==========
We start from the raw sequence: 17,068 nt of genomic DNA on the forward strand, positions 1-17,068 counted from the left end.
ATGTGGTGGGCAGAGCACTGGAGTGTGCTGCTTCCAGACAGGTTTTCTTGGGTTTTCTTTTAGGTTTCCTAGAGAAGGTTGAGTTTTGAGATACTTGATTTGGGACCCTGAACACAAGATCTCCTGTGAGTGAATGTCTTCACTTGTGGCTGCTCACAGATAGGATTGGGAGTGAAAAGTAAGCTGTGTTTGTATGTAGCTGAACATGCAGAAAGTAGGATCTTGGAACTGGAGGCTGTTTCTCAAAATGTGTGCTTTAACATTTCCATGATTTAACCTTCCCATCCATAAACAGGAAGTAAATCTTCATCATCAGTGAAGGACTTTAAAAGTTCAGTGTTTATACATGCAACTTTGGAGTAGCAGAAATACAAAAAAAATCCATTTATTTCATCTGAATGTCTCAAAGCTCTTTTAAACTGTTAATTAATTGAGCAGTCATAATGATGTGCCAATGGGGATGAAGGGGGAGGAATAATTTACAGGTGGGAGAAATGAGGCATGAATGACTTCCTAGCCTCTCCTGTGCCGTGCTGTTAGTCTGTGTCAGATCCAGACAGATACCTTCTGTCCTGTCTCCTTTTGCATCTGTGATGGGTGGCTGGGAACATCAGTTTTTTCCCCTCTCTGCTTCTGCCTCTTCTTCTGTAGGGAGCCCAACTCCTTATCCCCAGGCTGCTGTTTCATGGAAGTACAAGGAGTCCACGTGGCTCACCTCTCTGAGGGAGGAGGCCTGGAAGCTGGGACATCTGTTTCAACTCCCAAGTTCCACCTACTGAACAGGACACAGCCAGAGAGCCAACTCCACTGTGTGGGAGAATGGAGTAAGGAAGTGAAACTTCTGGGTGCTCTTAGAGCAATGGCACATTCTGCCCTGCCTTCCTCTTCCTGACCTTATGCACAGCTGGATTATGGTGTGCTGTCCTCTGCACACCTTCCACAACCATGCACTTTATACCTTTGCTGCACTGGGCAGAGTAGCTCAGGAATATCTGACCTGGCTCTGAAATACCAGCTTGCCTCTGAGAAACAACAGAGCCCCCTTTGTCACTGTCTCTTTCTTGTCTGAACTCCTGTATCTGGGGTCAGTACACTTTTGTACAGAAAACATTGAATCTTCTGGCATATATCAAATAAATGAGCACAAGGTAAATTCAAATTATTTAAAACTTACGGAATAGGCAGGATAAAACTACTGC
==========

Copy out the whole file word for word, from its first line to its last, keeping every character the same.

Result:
We start from the raw sequence: 17,068 nt of genomic DNA on the forward strand, positions 1-17,068 counted from the left end.
ATGTGGTGGGCAGAGCACTGGAGTGTGCTGCTTCCAGACAGGTTTTCTTGGGTTTTCTTTTAGGTTTCCTAGAGAAGGTTGAGTTTTGAGATACTTGATTTGGGACCCTGAACACAAGATCTCCTGTGAGTGAATGTCTTCACTTGTGGCTGCTCACAGATAGGATTGGGAGTGAAAAGTAAGCTGTGTTTGTATGTAGCTGAACATGCAGAAAGTAGGATCTTGGAACTGGAGGCTGTTTCTCAAAATGTGTGCTTTAACATTTCCATGATTTAACCTTCCCATCCATAAACAGGAAGTAAATCTTCATCATCAGTGAAGGACTTTAAAAGTTCAGTGTTTATACATGCAACTTTGGAGTAGCAGAAATACAAAAAAAATCCATTTATTTCATCTGAATGTCTCAAAGCTCTTTTAAACTGTTAATTAATTGAGCAGTCATAATGATGTGCCAATGGGGATGAAGGGGGAGGAATAATTTACAGGTGGGAGAAATGAGGCATGAATGACTTCCTAGCCTCTCCTGTGCCGTGCTGTTAGTCTGTGTCAGATCCAGACAGATACCTTCTGTCCTGTCTCCTTTTGCATCTGTGATGGGTGGCTGGGAACATCAGTTTTTTCCCCTCTCTGCTTCTGCCTCTTCTTCTGTAGGGAGCCCAACTCCTTATCCCCAGGCTGCTGTTTCATGGAAGTACAAGGAGTCCACGTGGCTCACCTCTCTGAGGGAGGAGGCCTGGAAGCTGGGACATCTGTTTCAACTCCCAAGTTCCACCTACTGAACAGGACACAGCCAGAGAGCCAACTCCACTGTGTGGGAGAATGGAGTAAGGAAGTGAAACTTCTGGGTGCTCTTAGAGCAATGGCACATTCTGCCCTGCCTTCCTCTTCCTGACCTTATGCACAGCTGGATTATGGTGTGCTGTCCTCTGCACACCTTCCACAACCATGCACTTTATACCTTTGCTGCACTGGGCAGAGTAGCTCAGGAATATCTGACCTGGCTCTGAAATACCAGCTTGCCTCTGAGAAACAACAGAGCCCCCTTTGTCACTGTCTCTTTCTTGTCTGAACTCCTGTATCTGGGGTCAGTACACTTTTGTACAGAAAACATTGAATCTTCTGGCATATATCAAATAAATGAGCACAAGGTAAATTCAAATTATTTAAAACTTACGGAATAGGCAGGATAAAACTACTGC